Work hard, play hard my friends.

Tuesday, May 26, 2009

Post-Collegiate Racing

So now that I'm done with my NCAA eligibility it is time to make the switch to a post-collegiate runner. I am not sure what the appropriate term is. Professional runners are people that get paid to run and run full time and elite runners are really good runners be they college or professional or some guy that works 40 hours a week. 

I went to my first open meet Saturday. The New Balance Twilight (click for results) meet at Bentley college. Justin Lutz a WPI alum ran 14:23 for the win of the 5k and a PR. Yvon Green, Megan Murphy, and Chris McCann also ran. There was also a guy from McMillian elite there in the fast heat of the 1500. There were a lot of fast performances. in the men's 1500 the winner was 3:46 and there were five or so that ran sub 3:50. The women's 5000 also had nine women run sub 17 with the winner 16 flat. It was quite a good meet. No national qualifying times but good performances for the most part. 

The most astounding part was the total lack of spectators. I think there were more runners than spectators or perhaps one to one. In college the meets are sol long and everyone cheers that many races are noisy the whole way but during these races it was silent and as they went around the track I could hear the one or two people cheering on the other side of the track as they went around. So I cheered for every race that I saw because I know that it is not run to run a race without a crowd. Some people say that they tune out the noise when they race and I think that that is true near the end of a close race when I am just focusing on beating people but for the majority of my races I am totally aware of what is happening around the track.

So please, support your local sub elite post collegiate runner. 

Saturday, May 23, 2009

Bread, Cheese, and Hummus

I finally arrive back at my van. Physically and mentally wrecked I know tomorrow will be an off day. Well, bailing off of two different routes hardly counts as an on day, but try to tell my body that. Where did 80 degree weather com from anyway? It was 50 last week! I heave open the side door and climb in and toss down my harness, gear, and rope. I plop down on the back seat and rummage around to find the bread, cheese, and hummus I know is there somewhere. The cheese is melted with oil all over the plastic wrap. I open the hummus and try to pour the oil from the cheese in so that none of it ends up on the floor or worse on my slings which are four inches away. Very carefully I pour one shaky drop at a time until I am too tired to hold an eight ounce block of cheese. The cheese is soft enough that I can cut it with the plastic fast food knife leftover from this morning's bagels, which is good because that's the only knife I have. Then I take a piece of bread and delicately put a small piece of cheese on top then I spread some oily hummus on top.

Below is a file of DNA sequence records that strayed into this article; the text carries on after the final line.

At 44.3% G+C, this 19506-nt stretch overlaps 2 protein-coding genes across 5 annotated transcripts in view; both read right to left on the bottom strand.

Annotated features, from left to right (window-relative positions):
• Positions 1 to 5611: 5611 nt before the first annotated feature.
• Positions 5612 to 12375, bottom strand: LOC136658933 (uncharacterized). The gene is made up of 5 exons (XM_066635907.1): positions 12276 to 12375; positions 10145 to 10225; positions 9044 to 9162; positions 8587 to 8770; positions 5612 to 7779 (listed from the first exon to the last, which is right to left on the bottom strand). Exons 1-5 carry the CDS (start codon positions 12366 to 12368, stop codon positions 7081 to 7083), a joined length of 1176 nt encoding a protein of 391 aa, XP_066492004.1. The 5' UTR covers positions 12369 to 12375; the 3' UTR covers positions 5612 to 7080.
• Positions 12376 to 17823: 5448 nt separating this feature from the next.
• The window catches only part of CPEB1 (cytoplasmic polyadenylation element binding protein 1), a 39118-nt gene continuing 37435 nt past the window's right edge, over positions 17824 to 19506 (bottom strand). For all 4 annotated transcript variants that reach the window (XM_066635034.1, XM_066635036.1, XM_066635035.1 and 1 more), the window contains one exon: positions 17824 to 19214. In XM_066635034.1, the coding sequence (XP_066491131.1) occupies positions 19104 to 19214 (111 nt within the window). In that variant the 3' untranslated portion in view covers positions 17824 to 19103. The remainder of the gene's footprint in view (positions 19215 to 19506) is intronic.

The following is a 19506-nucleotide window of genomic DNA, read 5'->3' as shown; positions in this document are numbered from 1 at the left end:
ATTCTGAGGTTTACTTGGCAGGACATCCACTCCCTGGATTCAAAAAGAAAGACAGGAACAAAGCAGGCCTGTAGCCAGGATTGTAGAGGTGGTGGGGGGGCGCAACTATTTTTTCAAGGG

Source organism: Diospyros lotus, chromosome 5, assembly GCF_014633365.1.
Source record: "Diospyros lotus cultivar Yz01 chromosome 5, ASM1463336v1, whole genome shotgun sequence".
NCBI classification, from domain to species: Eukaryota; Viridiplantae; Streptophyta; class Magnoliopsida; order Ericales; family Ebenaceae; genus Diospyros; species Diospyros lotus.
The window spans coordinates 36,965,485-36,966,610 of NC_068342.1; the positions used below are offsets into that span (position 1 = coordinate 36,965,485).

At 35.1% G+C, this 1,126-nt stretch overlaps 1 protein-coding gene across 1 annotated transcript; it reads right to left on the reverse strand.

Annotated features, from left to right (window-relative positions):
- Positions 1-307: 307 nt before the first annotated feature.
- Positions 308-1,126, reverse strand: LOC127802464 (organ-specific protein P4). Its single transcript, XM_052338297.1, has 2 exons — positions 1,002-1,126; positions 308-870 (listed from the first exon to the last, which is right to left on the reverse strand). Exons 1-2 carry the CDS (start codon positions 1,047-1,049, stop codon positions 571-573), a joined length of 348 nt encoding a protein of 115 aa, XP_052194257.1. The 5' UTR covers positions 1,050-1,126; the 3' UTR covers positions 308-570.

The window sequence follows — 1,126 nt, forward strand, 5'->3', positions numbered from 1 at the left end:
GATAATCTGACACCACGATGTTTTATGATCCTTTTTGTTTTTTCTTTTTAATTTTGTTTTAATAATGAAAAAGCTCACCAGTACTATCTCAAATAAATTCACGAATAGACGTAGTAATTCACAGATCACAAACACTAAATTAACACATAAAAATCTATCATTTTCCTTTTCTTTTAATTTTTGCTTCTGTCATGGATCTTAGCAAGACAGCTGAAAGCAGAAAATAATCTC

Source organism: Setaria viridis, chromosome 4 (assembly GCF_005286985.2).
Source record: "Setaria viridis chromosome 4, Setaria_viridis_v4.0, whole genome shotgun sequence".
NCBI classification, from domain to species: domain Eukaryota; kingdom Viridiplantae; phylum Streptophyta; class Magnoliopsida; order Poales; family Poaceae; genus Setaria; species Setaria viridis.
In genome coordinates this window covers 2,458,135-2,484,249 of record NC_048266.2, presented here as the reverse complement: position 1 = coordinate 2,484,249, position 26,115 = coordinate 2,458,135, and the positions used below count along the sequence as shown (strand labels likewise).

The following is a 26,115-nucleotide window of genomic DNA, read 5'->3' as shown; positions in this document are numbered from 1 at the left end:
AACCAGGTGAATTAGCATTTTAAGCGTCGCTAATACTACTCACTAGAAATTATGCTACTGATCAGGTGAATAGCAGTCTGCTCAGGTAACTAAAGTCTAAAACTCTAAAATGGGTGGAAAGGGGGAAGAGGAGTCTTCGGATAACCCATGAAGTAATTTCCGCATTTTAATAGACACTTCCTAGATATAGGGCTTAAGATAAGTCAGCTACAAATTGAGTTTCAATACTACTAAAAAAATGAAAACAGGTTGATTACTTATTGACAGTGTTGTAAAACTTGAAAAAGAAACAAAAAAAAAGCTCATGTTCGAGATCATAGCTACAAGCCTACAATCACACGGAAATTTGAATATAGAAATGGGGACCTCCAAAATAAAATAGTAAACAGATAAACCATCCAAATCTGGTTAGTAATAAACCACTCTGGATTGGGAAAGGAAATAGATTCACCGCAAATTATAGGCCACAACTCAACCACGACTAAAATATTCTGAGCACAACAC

Fat sweet salty garlic waves rush over me. This is by far the best meal of the week. No, it is the best meal of the month! For about ten minutes I savor every bite. Even licking my dirty fingers for every bit of oil and hummus that might try to escape. My mind and body completely content with the day. Finally I finish the only four slices of bread that I have and fruitlessly try to clean up the oil with a few napkins. I stumble to the drivers seat and prepare for the hours of driving home. Today was a good day.

Thursday, May 21, 2009

Why Materials Science and Engineering is the Best Major

Well first of all look at the title "Science and Engineering". I can't think of another major that combines basic sciences and engineering so well. Chemistry is similar as many chemists spend time trying to understand how molecules interact and form new compounds, but it only applies on such a small scale. Materials science covers everything from atomic material activities (chemical potentials) or how atoms interact with each other to macroscopic problems like heat treating distortion. We spend a lot of time trying to figure out on an atomic or microscopic level how things happen so that we can apply that knowledge to industrial problems. In many engineering disciplines they design something then look at several materials to decide which is the best for that application. For us it is a questions of how to make whatever material someone else chose last longer. We can study the material and determine how it will most likely fail and they try to engineer a solution to over come the problem.

It is also a huge field. Every engineering field uses materials. Civil engineers even take a class on wood and another on dirt. Electrical engineers have problems with conductor loss due to the angle between the conductor and insulator on circuit boards which they don't even really know about yet. Mechanical engineers just throw some kind of metal in there and hope it works. All sorts of companies chose a plastic because it should work in some specific application better than another plastic. Everything is made out of something and it all takes effort to make. From a solo cup to a computer to a bridge someone had to create a material. 

So the next time you design something and choose a material or use some product think about all those hours that some materials scientist spent engineering that material or the process to make that product meet your specifications. 

Wednesday, May 20, 2009

Harrington Buildering

I did some buildering on Harrington auditorium last night. It is a brick building on campus and it has these bricks  that are all odd shapes and stick out and make perfect flat 1 cm crimpers.

I started off by going to the back of harrington under the stairs and doing the right side which I've done before and is about V1. Then I tried to do the left side which I've tried several times unsuccessfully. Well this time I got up as high on the bricks as I could and then did a layback and managed to get a hand up and then I could pull and swing my body up over the "roof" of the stairs. I'll put it at V2 because it's more technical (harder layback) and more strenuous (worse feet at the overhang).